As Pope Francis opened the year of mercy, it is a time to mark our conscious and concerted effort to be a continual witness of God’s mercy in the world. This begins, as he notes, for each of us with our daily conversion of heart, a turning towards Christ and an acceptance of the love and mercy that is available for all. We are to then share and radiate this mercy that we have been given to all those we encounter. Why wait? Today is the day..
This Advent season, I find myself disenchanted with the stores, and the constant promotion of items to be bought in order to win smiles and love. Some years are like that we say to ourselves, and yet I know that there is something much profound at work. Searching, I recognize that while society hasn’t necessarily changed, I have.
The other day, I took a moment with a local homeless man just to talk. As he stood there, leaning uncomfortably against my church, I could not pass him by. That is, without sharing a smile and asking him how he was doing. Even from a distance, I noticed that the cold weather had left his skin and lips weathered, and reddened. I suddenly realized that I had come prepared. For, inside my car were a new pair of tube socks with lotion, wipes, chap stick, toothbrush and toothpaste enclosed. Gladly, but a bit surprised, he accepted the gift.
This morning on my way to take my son to school again I saw him, with a huge smile on his face walking with a couple of other men. What a gift he had given me to see him enjoying a bit of happiness and company. The homeless life can be so very isolating, for mental illness and addictions have often served to distance them from relationships and even recognition. In our hurry and perhaps even fearful, we are accustomed to look straight ahead towards our destination.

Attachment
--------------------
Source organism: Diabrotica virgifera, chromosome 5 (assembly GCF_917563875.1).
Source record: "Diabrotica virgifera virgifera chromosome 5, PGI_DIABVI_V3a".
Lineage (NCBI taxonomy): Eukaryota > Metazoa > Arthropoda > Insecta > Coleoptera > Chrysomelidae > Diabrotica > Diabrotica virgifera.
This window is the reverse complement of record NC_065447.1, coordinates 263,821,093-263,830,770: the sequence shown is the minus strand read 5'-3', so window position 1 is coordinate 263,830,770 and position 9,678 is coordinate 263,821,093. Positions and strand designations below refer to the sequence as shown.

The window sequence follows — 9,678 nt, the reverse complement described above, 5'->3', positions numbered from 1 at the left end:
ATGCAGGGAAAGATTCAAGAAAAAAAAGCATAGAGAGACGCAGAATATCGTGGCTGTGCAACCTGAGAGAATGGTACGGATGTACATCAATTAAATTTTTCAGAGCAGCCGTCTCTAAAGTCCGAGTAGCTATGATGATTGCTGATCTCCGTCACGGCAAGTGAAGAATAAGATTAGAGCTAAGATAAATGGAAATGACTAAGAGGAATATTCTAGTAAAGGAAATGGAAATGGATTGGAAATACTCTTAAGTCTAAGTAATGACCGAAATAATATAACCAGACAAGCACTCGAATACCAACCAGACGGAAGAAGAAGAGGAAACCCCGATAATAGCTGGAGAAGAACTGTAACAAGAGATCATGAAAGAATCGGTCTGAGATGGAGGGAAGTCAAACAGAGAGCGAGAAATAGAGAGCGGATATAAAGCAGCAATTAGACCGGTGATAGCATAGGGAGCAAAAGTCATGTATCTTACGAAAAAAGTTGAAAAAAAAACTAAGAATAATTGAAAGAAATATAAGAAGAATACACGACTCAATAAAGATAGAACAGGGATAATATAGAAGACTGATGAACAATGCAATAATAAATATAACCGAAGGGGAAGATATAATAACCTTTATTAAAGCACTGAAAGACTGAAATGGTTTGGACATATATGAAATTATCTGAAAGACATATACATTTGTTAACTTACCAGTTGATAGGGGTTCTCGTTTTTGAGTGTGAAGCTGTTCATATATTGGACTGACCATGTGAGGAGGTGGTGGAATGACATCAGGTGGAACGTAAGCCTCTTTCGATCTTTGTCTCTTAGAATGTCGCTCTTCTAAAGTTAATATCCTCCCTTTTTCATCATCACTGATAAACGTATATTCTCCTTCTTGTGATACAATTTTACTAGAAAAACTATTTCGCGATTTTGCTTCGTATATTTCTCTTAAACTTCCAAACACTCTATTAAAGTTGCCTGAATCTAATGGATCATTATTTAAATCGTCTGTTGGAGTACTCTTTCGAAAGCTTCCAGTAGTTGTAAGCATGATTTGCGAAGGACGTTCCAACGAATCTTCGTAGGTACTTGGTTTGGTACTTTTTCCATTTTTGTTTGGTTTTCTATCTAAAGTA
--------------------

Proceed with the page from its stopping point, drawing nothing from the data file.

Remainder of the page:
Where are our eyes focused this Advent? Upwards toward heaven, forward in completing the day’s events, or all around seeking God in everything? Are we, as Mother Teresa observed, “seeing and adoring the presence of Jesus, especially in the lowly appearance of bread, and in the distressing disguise of the poor”?  Times have been difficult in my suburban community, and many more families are either finding themselves cutting back, overextended, or without. Yet, while we can’t do or be everything to everyone we can greet, love, and support one another in whatever way we can. Today, an invitation was extended for more volunteers at our parish food pantry in order to serve more people, and provide rest for regular helpers. Maybe an hour this Advent season is a gift you too can give.
How are our hearts this Advent? If we are serious about preparing for Christ’s coming, it’s time now to think about the condition of our hearts. Are we hardened by our own circumstances, and the pitfalls we have found ourselves in? Where are my thoughts this Advent? Trusting the path and journey we are on isn’t easy to do alone, for the temptation is to seek control.
Prayer and the Eucharist– are for me the most transforming corrections for my squinted vision, stiffening heart, and human tendencies to control my world. In quiet prayer, I can silence the noise and hear Jesus’ voice once again. All my pretences fall away, as I stand like a child at his feet. Feeling his embrace, my heart melts and I long to stay with him. His smile reminds me who and whose I am. Created and loved I am asked to see as he does. His daughter, I am called to be ever close to him. This intimacy of the Eucharist draws me not inward but outward.
I am called to be more than I could have ever imagined, and all that you know I can be. “Let faith arise..open my eyes!”